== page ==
Monument aux Girondins
Monument aux Girondins

Place de la Bourse. Place de la Bourse, originally known as the Place Royale, was built in the 17th century, as dedication to the glory of then King Louis XV (1729-1755). The city of Bordeaux at that time, was at the height of commercial boom. Located right on the banks of Garonne River, Place de la Bourse offers visitors the best of both views – that of the architectural genius that is the chain of buildings itself and of the beautiful river flowing just next to it. We came here in February and unfortunately, the weather at that time was rather gloomy, with occasional drizzle. However, that did not take away from the spectacular view laid out before us. There is definitely no bad angle here. Looking around you, it’s quite easy to imagine how pompous it must have been during its heydey. I wish we had time to really explore the place but it’s good to keep something pinned for a return trip, hopefully in summertime.

La Place de la Bourse
La Place de la Bourse

L’Eglise Notre Dame. This church built in the late 11th century adapts the Romanesque-Byzantine style and is richly decorated, both inside and out. Stone carvings on the doorway depict biblical scenes.

L'Eglise Notre Dame
L’Eglise Notre Dame

La Belle Epoque. La Belle Epoque is indeed très belle and the food très bon! From the design on the ceiling and the walls all the way down to the floor, La Belle Epoque sets out to seduce its customers – and succeeds. And then came the staff who greeted us with the warmest ‘Bonjour!’ and ushered us to our table. Our orders were taken promptly and food were delivered to our table, warm and perfect as they should be. I ordered this squid dish with Basmati rice and I loved how the meat just breaks apart in soft, delicious molecules in my mouth! The salmon starter with a tasteful sauce whose name escapes me at the moment, was also equally amazing. The restaurant is located in one of the most popular spots in Bordeaux, just opposite the Garonne River. Definitely one of the best restaurants I have ever visited anywhere in the world in terms of food, ambience and service.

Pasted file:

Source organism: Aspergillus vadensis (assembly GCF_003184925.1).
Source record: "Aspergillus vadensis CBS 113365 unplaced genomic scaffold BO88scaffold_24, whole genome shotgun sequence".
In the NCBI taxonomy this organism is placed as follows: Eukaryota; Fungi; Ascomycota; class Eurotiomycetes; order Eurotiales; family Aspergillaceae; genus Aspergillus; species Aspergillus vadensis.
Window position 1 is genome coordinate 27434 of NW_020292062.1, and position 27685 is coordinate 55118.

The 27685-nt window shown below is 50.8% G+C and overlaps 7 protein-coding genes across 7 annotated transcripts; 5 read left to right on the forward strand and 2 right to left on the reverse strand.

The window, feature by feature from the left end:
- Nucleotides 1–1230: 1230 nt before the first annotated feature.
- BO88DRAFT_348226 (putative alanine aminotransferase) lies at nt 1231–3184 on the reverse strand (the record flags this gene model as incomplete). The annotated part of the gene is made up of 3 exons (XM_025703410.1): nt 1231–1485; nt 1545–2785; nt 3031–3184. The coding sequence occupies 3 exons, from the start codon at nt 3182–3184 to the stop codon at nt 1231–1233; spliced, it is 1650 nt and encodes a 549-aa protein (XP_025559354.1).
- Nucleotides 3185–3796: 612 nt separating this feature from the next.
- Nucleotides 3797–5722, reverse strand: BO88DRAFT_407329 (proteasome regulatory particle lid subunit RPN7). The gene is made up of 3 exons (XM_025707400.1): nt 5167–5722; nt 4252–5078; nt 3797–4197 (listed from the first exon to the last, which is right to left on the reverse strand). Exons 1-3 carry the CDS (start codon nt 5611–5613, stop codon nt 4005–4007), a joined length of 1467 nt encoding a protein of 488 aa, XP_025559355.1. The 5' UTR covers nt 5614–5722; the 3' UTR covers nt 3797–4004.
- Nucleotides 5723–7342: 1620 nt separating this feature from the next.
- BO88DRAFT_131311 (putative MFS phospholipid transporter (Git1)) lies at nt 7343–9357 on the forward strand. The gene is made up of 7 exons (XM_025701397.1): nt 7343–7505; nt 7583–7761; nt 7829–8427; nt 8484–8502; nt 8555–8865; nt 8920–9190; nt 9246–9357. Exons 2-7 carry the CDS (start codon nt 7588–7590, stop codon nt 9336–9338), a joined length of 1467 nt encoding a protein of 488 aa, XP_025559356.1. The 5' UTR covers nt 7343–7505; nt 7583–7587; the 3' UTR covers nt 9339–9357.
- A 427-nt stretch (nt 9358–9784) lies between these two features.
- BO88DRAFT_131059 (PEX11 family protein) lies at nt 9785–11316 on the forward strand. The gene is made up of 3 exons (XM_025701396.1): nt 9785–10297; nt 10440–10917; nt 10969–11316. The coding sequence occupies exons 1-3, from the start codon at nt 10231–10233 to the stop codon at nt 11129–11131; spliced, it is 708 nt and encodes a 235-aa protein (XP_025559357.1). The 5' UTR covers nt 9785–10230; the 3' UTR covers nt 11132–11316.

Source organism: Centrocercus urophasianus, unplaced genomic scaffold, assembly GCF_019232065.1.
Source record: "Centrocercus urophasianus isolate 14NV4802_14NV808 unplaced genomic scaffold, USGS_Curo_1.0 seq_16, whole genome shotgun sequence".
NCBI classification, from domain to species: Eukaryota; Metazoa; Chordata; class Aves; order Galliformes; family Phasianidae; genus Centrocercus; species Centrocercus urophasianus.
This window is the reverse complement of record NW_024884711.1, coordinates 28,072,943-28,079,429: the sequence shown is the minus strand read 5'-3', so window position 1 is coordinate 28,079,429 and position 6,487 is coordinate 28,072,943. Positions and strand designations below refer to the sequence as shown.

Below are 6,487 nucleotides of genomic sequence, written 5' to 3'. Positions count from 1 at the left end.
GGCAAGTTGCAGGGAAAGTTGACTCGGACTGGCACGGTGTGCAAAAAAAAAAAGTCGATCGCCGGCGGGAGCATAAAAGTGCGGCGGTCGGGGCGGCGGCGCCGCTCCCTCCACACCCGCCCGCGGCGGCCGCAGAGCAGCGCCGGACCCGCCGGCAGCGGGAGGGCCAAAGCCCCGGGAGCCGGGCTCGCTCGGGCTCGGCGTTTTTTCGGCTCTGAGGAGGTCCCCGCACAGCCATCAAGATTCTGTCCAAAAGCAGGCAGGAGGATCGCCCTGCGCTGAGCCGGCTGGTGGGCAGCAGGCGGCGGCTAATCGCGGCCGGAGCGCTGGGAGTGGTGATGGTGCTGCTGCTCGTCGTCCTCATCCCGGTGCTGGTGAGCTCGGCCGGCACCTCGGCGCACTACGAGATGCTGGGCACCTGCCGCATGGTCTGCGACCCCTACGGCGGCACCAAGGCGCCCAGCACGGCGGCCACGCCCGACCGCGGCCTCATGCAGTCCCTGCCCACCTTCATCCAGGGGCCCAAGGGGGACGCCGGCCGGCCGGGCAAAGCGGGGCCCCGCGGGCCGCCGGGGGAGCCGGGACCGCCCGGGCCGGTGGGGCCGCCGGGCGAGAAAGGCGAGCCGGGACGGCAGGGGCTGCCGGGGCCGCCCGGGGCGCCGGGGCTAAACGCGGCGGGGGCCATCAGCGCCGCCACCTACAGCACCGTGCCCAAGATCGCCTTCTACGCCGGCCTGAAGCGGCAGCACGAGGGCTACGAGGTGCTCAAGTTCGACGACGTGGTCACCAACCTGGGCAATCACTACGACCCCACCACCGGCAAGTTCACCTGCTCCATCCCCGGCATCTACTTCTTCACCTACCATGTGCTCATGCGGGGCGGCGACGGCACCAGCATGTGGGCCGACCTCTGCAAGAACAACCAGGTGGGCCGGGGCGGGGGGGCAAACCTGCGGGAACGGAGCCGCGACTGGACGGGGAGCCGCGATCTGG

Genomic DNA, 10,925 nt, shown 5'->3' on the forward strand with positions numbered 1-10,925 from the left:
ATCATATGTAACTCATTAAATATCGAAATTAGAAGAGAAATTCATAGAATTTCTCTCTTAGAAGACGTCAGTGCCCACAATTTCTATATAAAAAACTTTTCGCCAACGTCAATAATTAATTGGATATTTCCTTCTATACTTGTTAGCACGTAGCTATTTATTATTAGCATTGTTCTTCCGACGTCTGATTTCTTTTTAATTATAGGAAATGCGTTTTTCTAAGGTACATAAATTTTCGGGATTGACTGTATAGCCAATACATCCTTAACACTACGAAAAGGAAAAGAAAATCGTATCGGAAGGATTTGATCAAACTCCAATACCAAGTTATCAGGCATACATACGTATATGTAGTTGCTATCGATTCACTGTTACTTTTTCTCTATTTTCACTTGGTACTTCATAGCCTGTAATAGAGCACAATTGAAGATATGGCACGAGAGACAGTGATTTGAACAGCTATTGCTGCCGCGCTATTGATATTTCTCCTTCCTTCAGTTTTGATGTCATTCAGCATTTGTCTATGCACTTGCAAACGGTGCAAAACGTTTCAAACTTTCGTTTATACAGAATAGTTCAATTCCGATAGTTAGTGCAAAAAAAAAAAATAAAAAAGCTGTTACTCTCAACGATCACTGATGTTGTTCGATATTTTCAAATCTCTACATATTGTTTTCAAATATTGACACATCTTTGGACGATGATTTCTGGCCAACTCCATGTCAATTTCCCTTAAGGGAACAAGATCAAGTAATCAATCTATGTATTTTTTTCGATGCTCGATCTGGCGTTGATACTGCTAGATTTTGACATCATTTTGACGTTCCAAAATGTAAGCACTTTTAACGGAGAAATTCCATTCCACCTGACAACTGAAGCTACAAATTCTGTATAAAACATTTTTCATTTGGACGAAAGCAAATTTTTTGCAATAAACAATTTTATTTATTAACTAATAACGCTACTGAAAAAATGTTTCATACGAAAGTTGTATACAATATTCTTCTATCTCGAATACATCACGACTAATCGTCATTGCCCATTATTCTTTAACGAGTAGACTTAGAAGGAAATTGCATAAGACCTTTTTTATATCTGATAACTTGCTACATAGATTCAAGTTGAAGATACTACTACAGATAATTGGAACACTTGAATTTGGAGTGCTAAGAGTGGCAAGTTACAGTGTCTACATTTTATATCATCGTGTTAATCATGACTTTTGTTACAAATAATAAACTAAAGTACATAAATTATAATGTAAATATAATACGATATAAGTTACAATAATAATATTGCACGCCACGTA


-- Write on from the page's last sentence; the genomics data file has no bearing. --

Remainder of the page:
La Belle Epoque
La Belle Epoque

Others. Just a few more captures of la belle Bordeaux. Thanks to my amazing iPhone6 camera and Snapseed, these photos seem to have taken a life of their own.;)

La belle Bordeaux
La belle Bordeaux
Bordeaux Opera
Bordeaux Opera
Sanna, comme Paula by Jaume Plensa, is a series of seven feminine figures envisaged since the encounter between the artist and the city was planned.